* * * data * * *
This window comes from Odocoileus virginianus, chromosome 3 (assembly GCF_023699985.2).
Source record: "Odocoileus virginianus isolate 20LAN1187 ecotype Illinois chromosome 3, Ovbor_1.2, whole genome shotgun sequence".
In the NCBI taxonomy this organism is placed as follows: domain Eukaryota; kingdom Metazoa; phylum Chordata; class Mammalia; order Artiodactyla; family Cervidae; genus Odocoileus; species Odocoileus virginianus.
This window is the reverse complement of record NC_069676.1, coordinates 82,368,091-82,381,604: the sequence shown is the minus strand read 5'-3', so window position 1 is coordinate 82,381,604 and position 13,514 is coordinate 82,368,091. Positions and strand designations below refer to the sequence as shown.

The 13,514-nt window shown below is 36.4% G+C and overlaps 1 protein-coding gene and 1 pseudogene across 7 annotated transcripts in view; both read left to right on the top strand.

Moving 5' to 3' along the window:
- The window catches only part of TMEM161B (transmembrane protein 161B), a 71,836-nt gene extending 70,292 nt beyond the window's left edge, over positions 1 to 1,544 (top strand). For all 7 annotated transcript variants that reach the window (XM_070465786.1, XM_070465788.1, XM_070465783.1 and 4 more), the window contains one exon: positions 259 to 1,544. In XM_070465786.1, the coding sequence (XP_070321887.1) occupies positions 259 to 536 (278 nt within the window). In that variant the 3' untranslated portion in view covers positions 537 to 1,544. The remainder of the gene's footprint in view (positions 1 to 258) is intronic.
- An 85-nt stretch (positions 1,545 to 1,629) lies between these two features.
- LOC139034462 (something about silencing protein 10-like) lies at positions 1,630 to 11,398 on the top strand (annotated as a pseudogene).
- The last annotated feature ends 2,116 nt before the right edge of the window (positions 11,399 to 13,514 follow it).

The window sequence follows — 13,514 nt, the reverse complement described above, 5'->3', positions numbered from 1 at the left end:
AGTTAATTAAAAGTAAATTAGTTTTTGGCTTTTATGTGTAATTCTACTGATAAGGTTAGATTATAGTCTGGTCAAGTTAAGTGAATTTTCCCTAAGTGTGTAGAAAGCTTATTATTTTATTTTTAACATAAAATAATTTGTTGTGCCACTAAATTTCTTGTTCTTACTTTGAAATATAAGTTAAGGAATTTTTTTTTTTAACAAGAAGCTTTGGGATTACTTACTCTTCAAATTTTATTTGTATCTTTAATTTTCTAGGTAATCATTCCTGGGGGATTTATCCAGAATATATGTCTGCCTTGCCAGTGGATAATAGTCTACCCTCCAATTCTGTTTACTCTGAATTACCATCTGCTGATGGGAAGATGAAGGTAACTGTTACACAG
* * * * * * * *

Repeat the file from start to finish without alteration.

This window comes from Odocoileus virginianus, chromosome 3 (assembly GCF_023699985.2).
Source record: "Odocoileus virginianus isolate 20LAN1187 ecotype Illinois chromosome 3, Ovbor_1.2, whole genome shotgun sequence".
In the NCBI taxonomy this organism is placed as follows: domain Eukaryota; kingdom Metazoa; phylum Chordata; class Mammalia; order Artiodactyla; family Cervidae; genus Odocoileus; species Odocoileus virginianus.
This window is the reverse complement of record NC_069676.1, coordinates 82,368,091-82,381,604: the sequence shown is the minus strand read 5'-3', so window position 1 is coordinate 82,381,604 and position 13,514 is coordinate 82,368,091. Positions and strand designations below refer to the sequence as shown.

The 13,514-nt window shown below is 36.4% G+C and overlaps 1 protein-coding gene and 1 pseudogene across 7 annotated transcripts in view; both read left to right on the top strand.

Moving 5' to 3' along the window:
- The window catches only part of TMEM161B (transmembrane protein 161B), a 71,836-nt gene extending 70,292 nt beyond the window's left edge, over positions 1 to 1,544 (top strand). For all 7 annotated transcript variants that reach the window (XM_070465786.1, XM_070465788.1, XM_070465783.1 and 4 more), the window contains one exon: positions 259 to 1,544. In XM_070465786.1, the coding sequence (XP_070321887.1) occupies positions 259 to 536 (278 nt within the window). In that variant the 3' untranslated portion in view covers positions 537 to 1,544. The remainder of the gene's footprint in view (positions 1 to 258) is intronic.
- An 85-nt stretch (positions 1,545 to 1,629) lies between these two features.
- LOC139034462 (something about silencing protein 10-like) lies at positions 1,630 to 11,398 on the top strand (annotated as a pseudogene).
- The last annotated feature ends 2,116 nt before the right edge of the window (positions 11,399 to 13,514 follow it).

The window sequence follows — 13,514 nt, the reverse complement described above, 5'->3', positions numbered from 1 at the left end:
AGTTAATTAAAAGTAAATTAGTTTTTGGCTTTTATGTGTAATTCTACTGATAAGGTTAGATTATAGTCTGGTCAAGTTAAGTGAATTTTCCCTAAGTGTGTAGAAAGCTTATTATTTTATTTTTAACATAAAATAATTTGTTGTGCCACTAAATTTCTTGTTCTTACTTTGAAATATAAGTTAAGGAATTTTTTTTTTTAACAAGAAGCTTTGGGATTACTTACTCTTCAAATTTTATTTGTATCTTTAATTTTCTAGGTAATCATTCCTGGGGGATTTATCCAGAATATATGTCTGCCTTGCCAGTGGATAATAGTCTACCCTCCAATTCTGTTTACTCTGAATTACCATCTGCTGATGGGAAGATGAAGGTAACTGTTACACAG